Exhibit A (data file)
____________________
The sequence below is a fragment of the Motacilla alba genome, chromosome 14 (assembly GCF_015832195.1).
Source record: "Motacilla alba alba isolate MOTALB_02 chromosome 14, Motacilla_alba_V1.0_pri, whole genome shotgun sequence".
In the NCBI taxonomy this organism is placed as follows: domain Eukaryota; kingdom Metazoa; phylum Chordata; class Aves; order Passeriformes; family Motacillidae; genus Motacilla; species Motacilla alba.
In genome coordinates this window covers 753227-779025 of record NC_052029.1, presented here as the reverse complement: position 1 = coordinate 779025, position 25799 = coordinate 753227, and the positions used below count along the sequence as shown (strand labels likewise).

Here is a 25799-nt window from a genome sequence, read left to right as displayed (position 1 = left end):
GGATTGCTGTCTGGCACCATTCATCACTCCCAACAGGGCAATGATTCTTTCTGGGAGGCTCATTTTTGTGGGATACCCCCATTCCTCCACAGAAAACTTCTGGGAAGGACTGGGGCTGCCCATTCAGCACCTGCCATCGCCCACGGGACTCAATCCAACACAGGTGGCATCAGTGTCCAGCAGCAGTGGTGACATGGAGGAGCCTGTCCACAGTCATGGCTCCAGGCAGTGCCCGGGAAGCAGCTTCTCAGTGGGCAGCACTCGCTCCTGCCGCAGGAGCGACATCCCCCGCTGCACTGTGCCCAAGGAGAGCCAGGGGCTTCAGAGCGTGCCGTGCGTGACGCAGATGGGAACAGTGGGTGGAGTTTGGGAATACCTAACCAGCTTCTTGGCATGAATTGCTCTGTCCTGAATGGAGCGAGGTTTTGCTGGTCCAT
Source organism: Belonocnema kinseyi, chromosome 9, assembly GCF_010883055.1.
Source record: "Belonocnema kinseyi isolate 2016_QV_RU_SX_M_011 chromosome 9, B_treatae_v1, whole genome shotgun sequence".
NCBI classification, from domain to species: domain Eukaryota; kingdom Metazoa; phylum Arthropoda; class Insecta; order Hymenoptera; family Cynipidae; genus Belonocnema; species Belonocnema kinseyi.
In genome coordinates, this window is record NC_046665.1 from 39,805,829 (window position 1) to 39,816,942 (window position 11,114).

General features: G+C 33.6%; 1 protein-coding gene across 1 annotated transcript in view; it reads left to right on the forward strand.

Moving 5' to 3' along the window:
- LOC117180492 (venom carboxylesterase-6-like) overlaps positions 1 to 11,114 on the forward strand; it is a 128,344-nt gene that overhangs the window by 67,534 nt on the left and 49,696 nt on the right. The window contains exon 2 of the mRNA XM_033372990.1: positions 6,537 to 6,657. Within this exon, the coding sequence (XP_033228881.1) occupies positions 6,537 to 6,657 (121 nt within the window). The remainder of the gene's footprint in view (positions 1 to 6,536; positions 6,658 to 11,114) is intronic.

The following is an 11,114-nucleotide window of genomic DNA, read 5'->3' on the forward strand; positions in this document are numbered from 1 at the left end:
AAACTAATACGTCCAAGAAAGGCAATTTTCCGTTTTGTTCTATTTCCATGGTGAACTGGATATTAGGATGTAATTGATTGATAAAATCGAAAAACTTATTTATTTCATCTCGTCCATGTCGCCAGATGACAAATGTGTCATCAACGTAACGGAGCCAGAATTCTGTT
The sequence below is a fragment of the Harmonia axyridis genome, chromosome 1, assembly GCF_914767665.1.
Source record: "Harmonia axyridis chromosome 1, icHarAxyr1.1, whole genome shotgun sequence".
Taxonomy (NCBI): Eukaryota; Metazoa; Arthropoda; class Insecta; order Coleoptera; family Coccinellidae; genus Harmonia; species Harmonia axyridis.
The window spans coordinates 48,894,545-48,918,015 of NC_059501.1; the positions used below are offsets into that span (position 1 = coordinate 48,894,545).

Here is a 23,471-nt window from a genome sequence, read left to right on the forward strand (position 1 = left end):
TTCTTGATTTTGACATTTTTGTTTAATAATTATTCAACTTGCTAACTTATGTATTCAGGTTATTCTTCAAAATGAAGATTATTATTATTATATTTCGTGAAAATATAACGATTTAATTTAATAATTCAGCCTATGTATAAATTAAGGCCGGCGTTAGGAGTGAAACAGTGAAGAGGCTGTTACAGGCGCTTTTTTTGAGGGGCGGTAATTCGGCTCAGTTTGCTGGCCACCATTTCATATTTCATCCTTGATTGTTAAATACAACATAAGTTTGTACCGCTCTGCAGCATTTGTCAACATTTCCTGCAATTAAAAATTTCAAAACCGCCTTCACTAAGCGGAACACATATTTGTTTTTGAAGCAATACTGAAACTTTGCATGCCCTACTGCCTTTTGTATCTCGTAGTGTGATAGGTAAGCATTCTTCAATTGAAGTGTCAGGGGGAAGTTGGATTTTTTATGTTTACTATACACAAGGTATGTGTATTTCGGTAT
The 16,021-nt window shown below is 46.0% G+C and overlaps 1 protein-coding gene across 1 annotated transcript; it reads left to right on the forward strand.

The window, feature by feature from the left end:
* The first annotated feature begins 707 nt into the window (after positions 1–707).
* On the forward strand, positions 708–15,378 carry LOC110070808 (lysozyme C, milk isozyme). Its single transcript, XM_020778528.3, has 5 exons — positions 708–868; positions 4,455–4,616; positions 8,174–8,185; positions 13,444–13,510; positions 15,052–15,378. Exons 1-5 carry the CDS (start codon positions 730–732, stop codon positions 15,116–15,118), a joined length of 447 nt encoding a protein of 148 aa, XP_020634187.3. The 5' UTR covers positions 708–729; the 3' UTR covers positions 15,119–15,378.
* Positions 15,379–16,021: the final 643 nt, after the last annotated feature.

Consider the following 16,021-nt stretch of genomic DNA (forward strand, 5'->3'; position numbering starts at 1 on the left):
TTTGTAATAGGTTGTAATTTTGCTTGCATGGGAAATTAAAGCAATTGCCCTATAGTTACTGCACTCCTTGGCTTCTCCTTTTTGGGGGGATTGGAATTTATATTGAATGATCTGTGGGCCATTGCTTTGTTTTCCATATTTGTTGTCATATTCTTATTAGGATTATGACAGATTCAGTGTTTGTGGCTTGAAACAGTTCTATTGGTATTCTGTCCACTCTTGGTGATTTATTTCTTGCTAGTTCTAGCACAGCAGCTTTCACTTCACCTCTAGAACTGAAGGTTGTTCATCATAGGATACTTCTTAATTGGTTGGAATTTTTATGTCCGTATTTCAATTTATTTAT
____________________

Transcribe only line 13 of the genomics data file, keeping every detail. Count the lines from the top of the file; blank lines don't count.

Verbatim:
- LOC117180492 (venom carboxylesterase-6-like) overlaps positions 1 to 11,114 on the forward strand; it is a 128,344-nt gene that overhangs the window by 67,534 nt on the left and 49,696 nt on the right. The window contains exon 2 of the mRNA XM_033372990.1: positions 6,537 to 6,657. Within this exon, the coding sequence (XP_033228881.1) occupies positions 6,537 to 6,657 (121 nt within the window). The remainder of the gene's footprint in view (positions 1 to 6,536; positions 6,658 to 11,114) is intronic.